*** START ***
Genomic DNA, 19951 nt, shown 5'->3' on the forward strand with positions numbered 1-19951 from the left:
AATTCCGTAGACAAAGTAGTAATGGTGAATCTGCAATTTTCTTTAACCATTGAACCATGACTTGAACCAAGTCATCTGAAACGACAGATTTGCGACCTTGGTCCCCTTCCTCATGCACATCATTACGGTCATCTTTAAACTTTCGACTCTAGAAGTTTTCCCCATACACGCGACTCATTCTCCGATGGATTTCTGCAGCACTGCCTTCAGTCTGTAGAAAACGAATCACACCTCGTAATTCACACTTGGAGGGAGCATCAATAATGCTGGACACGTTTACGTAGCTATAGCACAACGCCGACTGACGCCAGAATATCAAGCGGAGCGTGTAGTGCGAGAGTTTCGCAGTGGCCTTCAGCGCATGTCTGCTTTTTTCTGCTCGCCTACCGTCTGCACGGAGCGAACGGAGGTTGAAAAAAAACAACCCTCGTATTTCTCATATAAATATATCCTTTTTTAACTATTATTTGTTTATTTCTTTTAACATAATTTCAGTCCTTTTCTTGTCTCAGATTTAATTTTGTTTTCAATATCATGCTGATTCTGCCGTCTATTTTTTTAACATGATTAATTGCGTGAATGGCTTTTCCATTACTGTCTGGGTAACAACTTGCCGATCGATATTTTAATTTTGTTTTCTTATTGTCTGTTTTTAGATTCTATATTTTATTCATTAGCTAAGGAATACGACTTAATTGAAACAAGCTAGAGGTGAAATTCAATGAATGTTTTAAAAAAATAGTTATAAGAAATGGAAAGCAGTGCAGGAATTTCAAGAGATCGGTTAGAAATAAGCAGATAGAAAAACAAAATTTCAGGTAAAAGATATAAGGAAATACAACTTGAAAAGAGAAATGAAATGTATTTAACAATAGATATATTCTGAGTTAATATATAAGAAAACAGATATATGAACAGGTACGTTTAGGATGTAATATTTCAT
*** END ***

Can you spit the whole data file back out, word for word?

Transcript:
Genomic DNA, 19951 nt, shown 5'->3' on the forward strand with positions numbered 1-19951 from the left:
AATTCCGTAGACAAAGTAGTAATGGTGAATCTGCAATTTTCTTTAACCATTGAACCATGACTTGAACCAAGTCATCTGAAACGACAGATTTGCGACCTTGGTCCCCTTCCTCATGCACATCATTACGGTCATCTTTAAACTTTCGACTCTAGAAGTTTTCCCCATACACGCGACTCATTCTCCGATGGATTTCTGCAGCACTGCCTTCAGTCTGTAGAAAACGAATCACACCTCGTAATTCACACTTGGAGGGAGCATCAATAATGCTGGACACGTTTACGTAGCTATAGCACAACGCCGACTGACGCCAGAATATCAAGCGGAGCGTGTAGTGCGAGAGTTTCGCAGTGGCCTTCAGCGCATGTCTGCTTTTTTCTGCTCGCCTACCGTCTGCACGGAGCGAACGGAGGTTGAAAAAAAACAACCCTCGTATTTCTCATATAAATATATCCTTTTTTAACTATTATTTGTTTATTTCTTTTAACATAATTTCAGTCCTTTTCTTGTCTCAGATTTAATTTTGTTTTCAATATCATGCTGATTCTGCCGTCTATTTTTTTAACATGATTAATTGCGTGAATGGCTTTTCCATTACTGTCTGGGTAACAACTTGCCGATCGATATTTTAATTTTGTTTTCTTATTGTCTGTTTTTAGATTCTATATTTTATTCATTAGCTAAGGAATACGACTTAATTGAAACAAGCTAGAGGTGAAATTCAATGAATGTTTTAAAAAAATAGTTATAAGAAATGGAAAGCAGTGCAGGAATTTCAAGAGATCGGTTAGAAATAAGCAGATAGAAAAACAAAATTTCAGGTAAAAGATATAAGGAAATACAACTTGAAAAGAGAAATGAAATGTATTTAACAATAGATATATTCTGAGTTAATATATAAGAAAACAGATATATGAACAGGTACGTTTAGGATGTAATATTTCAT